Who Counts Overseas? Reapportionment & Interstate Conflict

States typically benefit from having as much representation in Congress as possible. Each state is guaranteed two Senators, but the number of representatives each state has in the U.S. House of Representatives is based on population size. Representatives are reapportioned to the states every ten years, following the release of population counts from the decennial census.

As the number of seats in the House of Representatives is fixed at 435, any change in the number of seats held by one state must occur in conjunction with an equal and opposite change in the number of seats held by the other states. Conflicts regularly arise around the apportionment of the 435 seats. Though these conflicts occur over a variety of topics, a recurrent issue is who is – and is not—included in the state’s apportionment population.

For most of the twentieth century, the decennial census did not count American citizens living abroad. With the scale of the Vietnam War and U.S. involvement in Southeast Asia, the 1970 Census was the first to include components of the U.S. overseas population in the apportionment population: U.S. military and federal civilian employees and their dependents living with them. These populations were not included in the 1980 apportionment population, but were again included in the apportionment count in 1990 and subsequent censuses.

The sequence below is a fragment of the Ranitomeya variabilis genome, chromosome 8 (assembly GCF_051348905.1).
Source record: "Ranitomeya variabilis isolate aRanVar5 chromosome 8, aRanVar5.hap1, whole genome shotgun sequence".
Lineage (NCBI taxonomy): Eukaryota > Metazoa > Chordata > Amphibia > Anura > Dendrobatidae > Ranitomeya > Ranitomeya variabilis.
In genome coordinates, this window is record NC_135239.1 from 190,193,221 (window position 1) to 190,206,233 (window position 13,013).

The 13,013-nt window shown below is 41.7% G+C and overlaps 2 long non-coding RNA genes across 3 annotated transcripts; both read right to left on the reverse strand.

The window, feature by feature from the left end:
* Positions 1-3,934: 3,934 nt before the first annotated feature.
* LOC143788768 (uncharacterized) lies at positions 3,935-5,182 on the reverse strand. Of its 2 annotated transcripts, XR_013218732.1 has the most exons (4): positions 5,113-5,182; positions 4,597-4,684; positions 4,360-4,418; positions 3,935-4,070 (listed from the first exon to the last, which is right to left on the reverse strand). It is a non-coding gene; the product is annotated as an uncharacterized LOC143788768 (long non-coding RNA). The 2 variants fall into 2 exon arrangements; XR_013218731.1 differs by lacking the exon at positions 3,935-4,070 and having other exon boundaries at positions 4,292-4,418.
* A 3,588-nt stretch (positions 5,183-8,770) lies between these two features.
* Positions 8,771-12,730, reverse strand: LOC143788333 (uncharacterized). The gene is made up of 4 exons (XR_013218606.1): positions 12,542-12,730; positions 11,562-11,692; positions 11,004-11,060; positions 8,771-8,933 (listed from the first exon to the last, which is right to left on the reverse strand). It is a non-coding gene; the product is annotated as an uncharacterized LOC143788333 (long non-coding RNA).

The 1990 Census led to the shift of one House seat from Massachusetts to Washington State. This shift occurred only because the Census included military personnel stationed abroad. Massachusetts challenged this enumeration decision by suing the Secretary of Commerce, who oversees the United States Census Bureau (Commonwealth of Massachusetts v. Mosbacher, 1991). Massachusetts argued that the inclusion of military personnel abroad created an inequality in the enumeration of state populations. The Massachusetts Federal District Court agreed, but the Supreme Court reversed the decision on appeal (Franklin v. Massachusetts, 1992 ). The Supreme Court found that the enumeration of military personnel outside of the United States creates a more accurate and equal enumeration of the population of each state, under the assumption that military personnel temporarily stationed abroad keep ties with their home state upon their return.

2000: Utah and North Carolina

Federal employment and military deployment are not the only reasons why American citizens may be temporarily living abroad during the census enumeration. The Census Bureau does not count Americans working for private companies or attending school overseas, largely due to challenges in identifying and enumerating this population.

In the 2000 Census, North Carolina’s 18,360 military personnel and federal employees stationed overseas were counted in the state’s congressional apportionment population. The state of Utah also had a significant overseas population. Utah’s 3,545 overseas military and federal employees were counted in the Census, but the state’s 11,176 Mormon missionaries living abroad were not enumerated since they were not federal employees. As a result of the 2000 Census, North Carolina gained a seat in the U.S. House of Representatives, increasing from 12 to 13 representatives. This seat would have gone to Utah had the Mormon missionaries been included in the 2000 Census enumeration.